The Australian Prudential Regulation Authority (APRA) has provided its much-awaited clarification on the reporting requirements for regulated superannuation entities (RSE). While it reduces some of the burden of earlier drafts, the reporting requirements are still very significant and present some serious challenges to funds, their administrators and custodians.
However, in many respects, some of the key components align to where the industry has been heading, particularly with respect to improved transparency and oversight of externally managed investments.
Round-up of requirements
Some key outtakes of the final reporting requirements released by APRA on March 28, are:
- 35 reporting forms have been introduced that replace existing APRA reporting. Some forms are specific to the fund type (for example, MySuper, defined benefit fund) and consequently many RSEs will not be required to complete all forms.
- Reporting is undertaken in three levels: RSE licensee, RSE and investment option.
- 23 forms are to be completed on an annual basis and 12 on a quarterly basis.
- A number of forms require audit assurance, including some on a quarterly basis. In some cases only limited assurance is required, although further clarification is required on what this specifically entails.
- There is a new requirement to provide reporting on investments on a lookthrough basis, even when assets are held in an externally managed vehicle.
- There will be the requirement to produce a dashboard, although at the time of writing these requirements have not been finalised.
Accessing underlying investment data
While the requirement for reporting on underlying investments does not fully apply until reporting periods commencing on or after July 1, 2014 there are likely to be serious operational, practical and legal challenges associated with obtaining this data. For instance, in many cases the subscription agreements for alternative and/or offshore investments may not provide investors with the right to access this granularity of information.
Further, there is the question around the reliability and timeliness of this information, especially for those investments that are infrequently traded or valued.
With respect to this issue, we believe that RSEs need to review their portfolios now and identify what investments may be problematic to report on. Our view is that APRA will be accommodating, particularly where there is a legal or material operational constraint in accessing the required information. However, early and proactive engagement with them on this issue is important. Moreover, when investing in new investments, RSEs should take the necessary steps to ensure that managers are willing and able to meet these new reporting requirements.
Managing the audit process
Even though the audit requirements have been significantly paired back, management of the audit process will still present a challenge, particularly given the tight (and inflexible) reporting deadlines. Careful planning between RSE’s and their auditors will be required to ensure availability of audit resources, particularly given the competing demands of clients on limited audit resources.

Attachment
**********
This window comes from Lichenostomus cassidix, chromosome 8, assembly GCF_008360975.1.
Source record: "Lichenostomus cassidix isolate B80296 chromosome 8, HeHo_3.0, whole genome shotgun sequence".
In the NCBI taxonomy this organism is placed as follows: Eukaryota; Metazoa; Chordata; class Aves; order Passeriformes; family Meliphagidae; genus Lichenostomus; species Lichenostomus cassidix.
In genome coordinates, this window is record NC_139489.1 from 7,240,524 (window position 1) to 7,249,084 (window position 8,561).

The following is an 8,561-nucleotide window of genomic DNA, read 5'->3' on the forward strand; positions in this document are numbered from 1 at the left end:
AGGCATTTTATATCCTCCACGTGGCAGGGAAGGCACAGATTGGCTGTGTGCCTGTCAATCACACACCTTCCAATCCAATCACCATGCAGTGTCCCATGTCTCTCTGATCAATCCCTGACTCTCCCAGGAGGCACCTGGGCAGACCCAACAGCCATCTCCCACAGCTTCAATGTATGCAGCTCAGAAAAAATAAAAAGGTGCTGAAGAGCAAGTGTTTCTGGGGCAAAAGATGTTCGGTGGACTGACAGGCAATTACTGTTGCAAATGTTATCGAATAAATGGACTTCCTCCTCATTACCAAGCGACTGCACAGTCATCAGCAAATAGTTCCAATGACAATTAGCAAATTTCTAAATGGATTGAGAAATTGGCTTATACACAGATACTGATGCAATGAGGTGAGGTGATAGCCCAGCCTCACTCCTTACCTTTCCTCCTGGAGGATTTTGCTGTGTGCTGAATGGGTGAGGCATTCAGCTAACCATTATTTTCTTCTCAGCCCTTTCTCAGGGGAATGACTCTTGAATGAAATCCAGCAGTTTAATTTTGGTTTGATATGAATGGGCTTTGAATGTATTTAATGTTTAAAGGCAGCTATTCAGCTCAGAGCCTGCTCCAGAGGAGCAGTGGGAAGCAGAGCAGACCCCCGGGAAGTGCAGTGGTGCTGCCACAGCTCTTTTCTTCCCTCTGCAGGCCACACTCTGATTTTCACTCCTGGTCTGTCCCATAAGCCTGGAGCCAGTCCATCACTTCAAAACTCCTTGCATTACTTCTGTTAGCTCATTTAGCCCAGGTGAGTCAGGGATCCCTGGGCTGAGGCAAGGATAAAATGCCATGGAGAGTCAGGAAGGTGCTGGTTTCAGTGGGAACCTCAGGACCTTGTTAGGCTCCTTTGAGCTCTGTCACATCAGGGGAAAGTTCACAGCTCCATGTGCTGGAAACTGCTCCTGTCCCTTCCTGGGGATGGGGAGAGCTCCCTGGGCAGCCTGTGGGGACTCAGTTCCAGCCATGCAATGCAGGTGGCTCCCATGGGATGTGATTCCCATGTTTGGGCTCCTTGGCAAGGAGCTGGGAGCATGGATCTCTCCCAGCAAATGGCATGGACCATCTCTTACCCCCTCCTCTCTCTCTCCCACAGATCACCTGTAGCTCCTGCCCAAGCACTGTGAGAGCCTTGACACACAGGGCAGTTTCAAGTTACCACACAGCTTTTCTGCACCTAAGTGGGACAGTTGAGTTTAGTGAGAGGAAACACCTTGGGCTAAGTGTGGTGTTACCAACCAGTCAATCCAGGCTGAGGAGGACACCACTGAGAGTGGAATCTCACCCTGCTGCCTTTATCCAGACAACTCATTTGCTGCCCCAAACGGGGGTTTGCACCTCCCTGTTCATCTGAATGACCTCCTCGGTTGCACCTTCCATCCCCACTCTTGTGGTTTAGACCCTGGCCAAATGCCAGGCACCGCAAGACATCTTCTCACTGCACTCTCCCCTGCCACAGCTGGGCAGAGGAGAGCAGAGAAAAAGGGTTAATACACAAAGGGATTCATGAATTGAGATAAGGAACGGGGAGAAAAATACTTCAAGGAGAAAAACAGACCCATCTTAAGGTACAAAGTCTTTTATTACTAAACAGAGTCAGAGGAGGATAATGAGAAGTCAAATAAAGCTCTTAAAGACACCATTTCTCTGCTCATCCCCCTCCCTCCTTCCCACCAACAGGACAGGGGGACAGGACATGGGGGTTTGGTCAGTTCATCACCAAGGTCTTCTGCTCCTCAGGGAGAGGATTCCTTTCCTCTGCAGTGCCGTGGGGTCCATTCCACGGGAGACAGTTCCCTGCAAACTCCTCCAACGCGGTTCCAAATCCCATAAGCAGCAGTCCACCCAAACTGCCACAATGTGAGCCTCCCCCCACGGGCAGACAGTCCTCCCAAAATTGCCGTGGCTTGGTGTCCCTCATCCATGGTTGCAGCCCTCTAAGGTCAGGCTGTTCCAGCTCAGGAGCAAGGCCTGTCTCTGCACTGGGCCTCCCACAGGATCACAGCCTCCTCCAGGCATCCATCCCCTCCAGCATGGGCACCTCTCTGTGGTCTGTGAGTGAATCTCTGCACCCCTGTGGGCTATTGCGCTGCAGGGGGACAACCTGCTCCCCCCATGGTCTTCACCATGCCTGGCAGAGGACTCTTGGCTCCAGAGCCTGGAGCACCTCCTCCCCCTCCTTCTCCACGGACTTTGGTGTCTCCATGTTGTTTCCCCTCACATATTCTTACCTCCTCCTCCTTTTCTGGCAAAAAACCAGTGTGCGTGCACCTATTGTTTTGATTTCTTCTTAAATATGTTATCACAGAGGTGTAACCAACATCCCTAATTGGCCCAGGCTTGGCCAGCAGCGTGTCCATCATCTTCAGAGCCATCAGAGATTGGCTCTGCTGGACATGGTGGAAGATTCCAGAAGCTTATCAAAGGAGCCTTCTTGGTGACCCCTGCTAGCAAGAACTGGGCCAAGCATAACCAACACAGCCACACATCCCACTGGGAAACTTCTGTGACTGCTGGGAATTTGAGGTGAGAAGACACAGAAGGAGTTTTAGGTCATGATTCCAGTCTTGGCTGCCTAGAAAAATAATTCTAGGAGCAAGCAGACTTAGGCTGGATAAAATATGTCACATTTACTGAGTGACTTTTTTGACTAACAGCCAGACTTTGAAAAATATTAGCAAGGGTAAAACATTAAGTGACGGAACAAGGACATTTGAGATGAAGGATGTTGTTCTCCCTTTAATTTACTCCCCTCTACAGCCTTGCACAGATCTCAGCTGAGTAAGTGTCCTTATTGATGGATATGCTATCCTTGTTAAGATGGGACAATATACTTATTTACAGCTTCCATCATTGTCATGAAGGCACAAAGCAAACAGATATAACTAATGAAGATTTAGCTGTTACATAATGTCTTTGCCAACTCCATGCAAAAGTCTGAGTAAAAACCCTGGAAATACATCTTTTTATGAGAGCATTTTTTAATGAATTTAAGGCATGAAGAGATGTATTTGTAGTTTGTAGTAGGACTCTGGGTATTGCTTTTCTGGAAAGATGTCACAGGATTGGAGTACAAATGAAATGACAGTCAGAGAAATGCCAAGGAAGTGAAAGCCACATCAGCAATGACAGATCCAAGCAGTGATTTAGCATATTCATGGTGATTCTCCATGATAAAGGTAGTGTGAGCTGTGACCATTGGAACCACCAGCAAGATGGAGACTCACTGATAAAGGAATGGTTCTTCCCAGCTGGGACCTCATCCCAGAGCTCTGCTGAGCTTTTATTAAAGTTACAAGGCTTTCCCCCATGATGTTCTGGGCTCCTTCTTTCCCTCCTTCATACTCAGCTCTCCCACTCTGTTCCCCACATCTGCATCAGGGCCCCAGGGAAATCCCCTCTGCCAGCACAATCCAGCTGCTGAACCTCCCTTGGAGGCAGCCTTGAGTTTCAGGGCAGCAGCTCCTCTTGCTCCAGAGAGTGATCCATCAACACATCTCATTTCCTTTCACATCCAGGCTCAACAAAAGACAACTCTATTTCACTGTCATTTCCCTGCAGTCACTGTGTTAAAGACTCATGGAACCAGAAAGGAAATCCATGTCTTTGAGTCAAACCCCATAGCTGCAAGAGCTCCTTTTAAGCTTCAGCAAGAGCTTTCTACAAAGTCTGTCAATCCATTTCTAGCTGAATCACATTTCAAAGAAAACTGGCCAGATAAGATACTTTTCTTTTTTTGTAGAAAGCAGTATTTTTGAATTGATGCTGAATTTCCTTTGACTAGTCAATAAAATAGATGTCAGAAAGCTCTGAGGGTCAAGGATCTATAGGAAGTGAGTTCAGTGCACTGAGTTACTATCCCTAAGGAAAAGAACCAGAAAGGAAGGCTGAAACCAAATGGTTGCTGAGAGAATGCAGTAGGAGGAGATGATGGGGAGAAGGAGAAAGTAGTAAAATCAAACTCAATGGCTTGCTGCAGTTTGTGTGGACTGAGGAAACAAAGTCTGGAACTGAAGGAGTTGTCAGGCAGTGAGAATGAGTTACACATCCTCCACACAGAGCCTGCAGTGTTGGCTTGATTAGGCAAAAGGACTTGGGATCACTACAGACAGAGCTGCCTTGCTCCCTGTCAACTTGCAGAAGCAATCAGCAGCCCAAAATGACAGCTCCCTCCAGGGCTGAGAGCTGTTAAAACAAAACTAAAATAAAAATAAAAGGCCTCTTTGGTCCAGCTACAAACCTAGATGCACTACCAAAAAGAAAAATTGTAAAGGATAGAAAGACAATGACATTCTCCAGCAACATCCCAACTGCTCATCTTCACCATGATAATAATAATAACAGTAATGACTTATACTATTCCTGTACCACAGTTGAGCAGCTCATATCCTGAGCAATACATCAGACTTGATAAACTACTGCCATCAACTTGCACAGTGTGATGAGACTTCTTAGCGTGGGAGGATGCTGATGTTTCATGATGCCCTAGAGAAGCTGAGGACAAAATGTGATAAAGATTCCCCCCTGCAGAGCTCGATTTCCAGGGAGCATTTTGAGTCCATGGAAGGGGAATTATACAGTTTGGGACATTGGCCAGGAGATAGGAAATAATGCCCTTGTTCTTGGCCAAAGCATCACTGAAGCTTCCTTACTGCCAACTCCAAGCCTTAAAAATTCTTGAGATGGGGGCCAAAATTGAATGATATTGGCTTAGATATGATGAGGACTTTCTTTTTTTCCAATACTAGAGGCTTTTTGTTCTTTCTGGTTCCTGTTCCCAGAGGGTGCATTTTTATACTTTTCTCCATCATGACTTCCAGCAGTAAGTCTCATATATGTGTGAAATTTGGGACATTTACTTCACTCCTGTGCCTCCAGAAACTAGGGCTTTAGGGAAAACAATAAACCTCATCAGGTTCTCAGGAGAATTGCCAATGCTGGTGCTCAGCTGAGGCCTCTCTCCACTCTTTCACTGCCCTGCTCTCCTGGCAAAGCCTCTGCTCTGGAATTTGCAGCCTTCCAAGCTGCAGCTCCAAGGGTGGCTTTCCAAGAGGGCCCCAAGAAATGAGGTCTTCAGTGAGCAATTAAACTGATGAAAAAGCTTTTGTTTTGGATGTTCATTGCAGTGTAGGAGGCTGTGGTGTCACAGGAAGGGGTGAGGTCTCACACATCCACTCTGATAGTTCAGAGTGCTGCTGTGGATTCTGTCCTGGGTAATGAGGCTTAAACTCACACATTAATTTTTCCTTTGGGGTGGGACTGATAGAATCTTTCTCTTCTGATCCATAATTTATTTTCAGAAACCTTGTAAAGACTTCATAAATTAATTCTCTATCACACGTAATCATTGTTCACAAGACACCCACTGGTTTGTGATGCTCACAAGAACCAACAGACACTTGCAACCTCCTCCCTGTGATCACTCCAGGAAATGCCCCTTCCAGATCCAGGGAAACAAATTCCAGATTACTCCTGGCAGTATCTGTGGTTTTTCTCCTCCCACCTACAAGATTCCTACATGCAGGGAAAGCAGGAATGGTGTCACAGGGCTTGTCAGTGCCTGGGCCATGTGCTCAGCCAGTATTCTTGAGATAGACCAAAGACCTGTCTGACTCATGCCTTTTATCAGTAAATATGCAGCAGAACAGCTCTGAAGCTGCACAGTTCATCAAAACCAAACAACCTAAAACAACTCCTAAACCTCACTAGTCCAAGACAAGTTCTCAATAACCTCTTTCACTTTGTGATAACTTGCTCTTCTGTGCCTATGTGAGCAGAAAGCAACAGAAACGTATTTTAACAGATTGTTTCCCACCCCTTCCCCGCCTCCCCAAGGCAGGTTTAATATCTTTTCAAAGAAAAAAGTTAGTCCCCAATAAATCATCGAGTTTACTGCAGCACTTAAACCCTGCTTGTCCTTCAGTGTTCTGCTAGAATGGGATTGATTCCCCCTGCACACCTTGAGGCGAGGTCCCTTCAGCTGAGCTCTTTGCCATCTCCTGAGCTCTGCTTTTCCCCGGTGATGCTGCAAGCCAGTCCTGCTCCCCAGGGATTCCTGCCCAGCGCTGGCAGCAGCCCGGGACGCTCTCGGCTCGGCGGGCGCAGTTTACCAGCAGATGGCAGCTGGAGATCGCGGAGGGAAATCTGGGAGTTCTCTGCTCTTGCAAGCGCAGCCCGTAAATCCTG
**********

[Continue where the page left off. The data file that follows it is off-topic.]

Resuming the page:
RSE’s need to start this planning now noting that, even where this reporting may be outsourced to the administrator, it is clear that responsibility for management of the audit engagement will reside with RSE. Further, when compiling the reporting, RSE’s and their administrators need to ensure that appropriate documentation exists to support the results presented in the report. This could be particularly troublesome where the firm chooses to compile data outside of core systems. In fact, for this reason alone, using spreadsheets and other ad-hoc tools may not be an acceptable solution to manage the scale and complexity of this reporting.
Turning lemons into lemonade
It is clear that these reporting requirements represent an onerous and significant challenge to RSEs. In many cases, particularly where the RSE has an external administrator, the incentive may be to simply outsource this process to an external party and, other than discharging its fiduciary responsibility to sign off such returns, to retain limited internal involvement with this process.
Viewed in this light, it may be concluded that there is limited value in producing this reporting and consequently, as with all other overheads, the path of least resistance (such as delegating responsibility for preparation to the administrator) should apply.
Our view is that while collecting this information is driven by a regulatory need, much of the data required to support this reporting may have significant value. For instance, data on underlying investments – particularly those housed within opaque and often complex investment vehicles – provides valuable information to the trustees.
On this basis, the RSE should actively consider how this information may be repurposed for internal consumption. While the mechanical process for compiling this reporting may be delegated, we believe that the RSEs should retain active involvement in this process. Not only will this ensure that that they retain appropriate ownership of the APRA reporting process, but it will enable enhancement over the quality, depth and robustness of management and trustee reporting.
RSEs have been grappling for some time on how to improve their level of understanding over its investments, members and fund operations. To take a glass-half-full view of the new reporting requirements, it could be argued that this has provided the industry with the necessary impetus to tackle this issue.
What remains to be seen is whether the industry can see past this just being a compliance issue to one that can give a greater level of meaningful information to management and the trustees.
Bruce Russell is a director at Bridge, a specialist advice and project delivery firm to the financial services industry.